Northern Whig House (formerly Commercial Buildings) is a three-storey building designed by John McCutcheon at the corner of Waring Street and Bridge Street (replacing a row of two-storey thatched cottages). The foundation stone of the building was laid on St. Patrick’s Day 1819 by the 2nd Marquis of Donegall and work was completed by 1st November 1820 at a cost of £20,000. The building comprised a hotel, newsroom, assembly room, central piazza, and commercial offices.
The Northern Whig Newspaper acquired the building in 1919 and carried out extensive alterations to the building, including the rebuilding of the Bridge Street facade in red brick. The works, overseen by Thomas William Henry, involved the provision of a printing works and related office space and were completed by 1923.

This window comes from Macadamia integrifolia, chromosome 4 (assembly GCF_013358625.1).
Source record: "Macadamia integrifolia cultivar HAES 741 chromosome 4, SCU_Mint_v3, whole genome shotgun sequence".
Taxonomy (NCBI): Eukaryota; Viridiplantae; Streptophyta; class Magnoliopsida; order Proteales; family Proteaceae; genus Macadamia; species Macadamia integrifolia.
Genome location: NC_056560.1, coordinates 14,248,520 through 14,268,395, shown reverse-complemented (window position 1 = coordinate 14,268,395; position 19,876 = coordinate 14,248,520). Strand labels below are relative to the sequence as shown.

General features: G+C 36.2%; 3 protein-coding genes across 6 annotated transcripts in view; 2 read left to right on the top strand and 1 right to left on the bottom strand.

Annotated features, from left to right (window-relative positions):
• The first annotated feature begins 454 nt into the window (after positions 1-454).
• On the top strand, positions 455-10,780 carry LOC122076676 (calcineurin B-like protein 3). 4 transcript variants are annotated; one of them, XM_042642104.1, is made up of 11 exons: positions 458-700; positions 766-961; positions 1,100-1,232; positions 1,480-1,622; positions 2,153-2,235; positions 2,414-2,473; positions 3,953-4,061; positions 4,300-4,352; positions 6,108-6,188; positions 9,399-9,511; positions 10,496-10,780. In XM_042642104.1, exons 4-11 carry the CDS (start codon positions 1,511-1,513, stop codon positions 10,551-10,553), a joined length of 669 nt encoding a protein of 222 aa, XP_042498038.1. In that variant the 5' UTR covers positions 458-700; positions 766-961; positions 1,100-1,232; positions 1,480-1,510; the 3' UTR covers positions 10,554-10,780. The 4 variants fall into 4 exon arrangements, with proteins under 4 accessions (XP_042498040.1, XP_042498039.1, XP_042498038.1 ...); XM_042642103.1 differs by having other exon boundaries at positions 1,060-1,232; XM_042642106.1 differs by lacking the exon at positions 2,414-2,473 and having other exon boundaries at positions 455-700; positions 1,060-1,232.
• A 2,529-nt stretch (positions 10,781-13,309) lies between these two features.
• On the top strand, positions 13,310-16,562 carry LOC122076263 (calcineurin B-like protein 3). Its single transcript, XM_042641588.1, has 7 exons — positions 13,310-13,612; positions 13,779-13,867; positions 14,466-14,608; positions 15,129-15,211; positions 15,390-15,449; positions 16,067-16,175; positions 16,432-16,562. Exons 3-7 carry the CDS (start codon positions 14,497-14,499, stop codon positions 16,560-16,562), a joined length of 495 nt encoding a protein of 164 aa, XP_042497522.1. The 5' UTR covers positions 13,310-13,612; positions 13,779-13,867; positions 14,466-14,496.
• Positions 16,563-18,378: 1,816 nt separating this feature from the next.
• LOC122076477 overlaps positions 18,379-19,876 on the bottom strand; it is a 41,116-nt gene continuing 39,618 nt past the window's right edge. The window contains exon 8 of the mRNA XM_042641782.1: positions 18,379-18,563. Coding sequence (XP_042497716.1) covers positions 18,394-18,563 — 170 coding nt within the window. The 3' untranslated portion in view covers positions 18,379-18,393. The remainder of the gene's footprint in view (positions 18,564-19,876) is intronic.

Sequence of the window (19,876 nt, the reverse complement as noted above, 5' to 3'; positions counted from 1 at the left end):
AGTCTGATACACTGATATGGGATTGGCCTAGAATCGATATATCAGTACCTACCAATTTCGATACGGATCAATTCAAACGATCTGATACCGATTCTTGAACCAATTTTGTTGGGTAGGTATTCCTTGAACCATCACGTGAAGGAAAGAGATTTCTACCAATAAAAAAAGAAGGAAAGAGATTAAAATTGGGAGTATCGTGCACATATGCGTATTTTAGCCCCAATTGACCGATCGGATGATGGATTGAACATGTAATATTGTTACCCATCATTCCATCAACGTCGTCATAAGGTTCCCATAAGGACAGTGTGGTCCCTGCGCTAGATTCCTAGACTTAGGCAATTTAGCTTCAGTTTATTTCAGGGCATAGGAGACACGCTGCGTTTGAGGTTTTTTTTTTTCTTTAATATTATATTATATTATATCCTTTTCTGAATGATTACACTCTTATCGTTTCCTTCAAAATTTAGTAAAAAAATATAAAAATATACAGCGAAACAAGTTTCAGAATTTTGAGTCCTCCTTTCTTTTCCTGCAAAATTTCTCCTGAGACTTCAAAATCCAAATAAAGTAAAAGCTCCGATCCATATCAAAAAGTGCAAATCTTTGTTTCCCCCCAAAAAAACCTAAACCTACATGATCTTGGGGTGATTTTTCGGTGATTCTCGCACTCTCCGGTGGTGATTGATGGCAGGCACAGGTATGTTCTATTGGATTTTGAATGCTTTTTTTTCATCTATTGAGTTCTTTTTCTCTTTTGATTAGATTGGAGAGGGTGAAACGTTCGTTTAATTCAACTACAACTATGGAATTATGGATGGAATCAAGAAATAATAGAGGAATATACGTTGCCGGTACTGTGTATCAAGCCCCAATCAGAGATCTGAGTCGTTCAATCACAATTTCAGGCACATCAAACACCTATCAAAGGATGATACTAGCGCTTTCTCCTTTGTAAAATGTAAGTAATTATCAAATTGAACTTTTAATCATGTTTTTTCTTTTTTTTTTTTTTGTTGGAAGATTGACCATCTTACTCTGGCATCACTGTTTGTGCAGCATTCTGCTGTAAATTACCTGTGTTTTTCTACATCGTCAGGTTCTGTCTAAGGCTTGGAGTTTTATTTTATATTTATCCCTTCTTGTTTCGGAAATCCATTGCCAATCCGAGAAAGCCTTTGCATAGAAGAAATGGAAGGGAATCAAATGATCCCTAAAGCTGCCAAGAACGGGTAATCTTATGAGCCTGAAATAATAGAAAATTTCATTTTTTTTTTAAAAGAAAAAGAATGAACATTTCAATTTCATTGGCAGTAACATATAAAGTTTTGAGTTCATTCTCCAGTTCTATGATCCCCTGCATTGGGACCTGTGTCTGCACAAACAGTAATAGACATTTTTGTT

As a result of a Luftwaffe bomb and subsequent fire during the May 1941 Belfast Blitz, the building was left severely damaged. The Northern Whig relocated to temporary offices within the Belfast Telegraph’s building at Royal Avenue and following the end of the Second World War the building was restored. The Bridge Street facade was reconstructed and new shop fronts were inserted at ground floor. The last of the rebuilding works were completed by 1959.
The Northern Whig left the building in 1963 when production of the newspaper ceased and in 1965 the Glencairn Trust converted the building for commercial office use.
The building was B1 listed (HB26/50/060) in November 1975.
Clanmil Housing Association acquired the building in 1997 and between 1999 – 2000 carried out a £1.2m refurbishment of the upper floors to provide office accommodation. The works were carried out by RMI Architects and Henry Brothers Ltd contractors. Also in 1997, Botanic Inns opened a ground floor licensed restaurant and bar (The Northern Whig).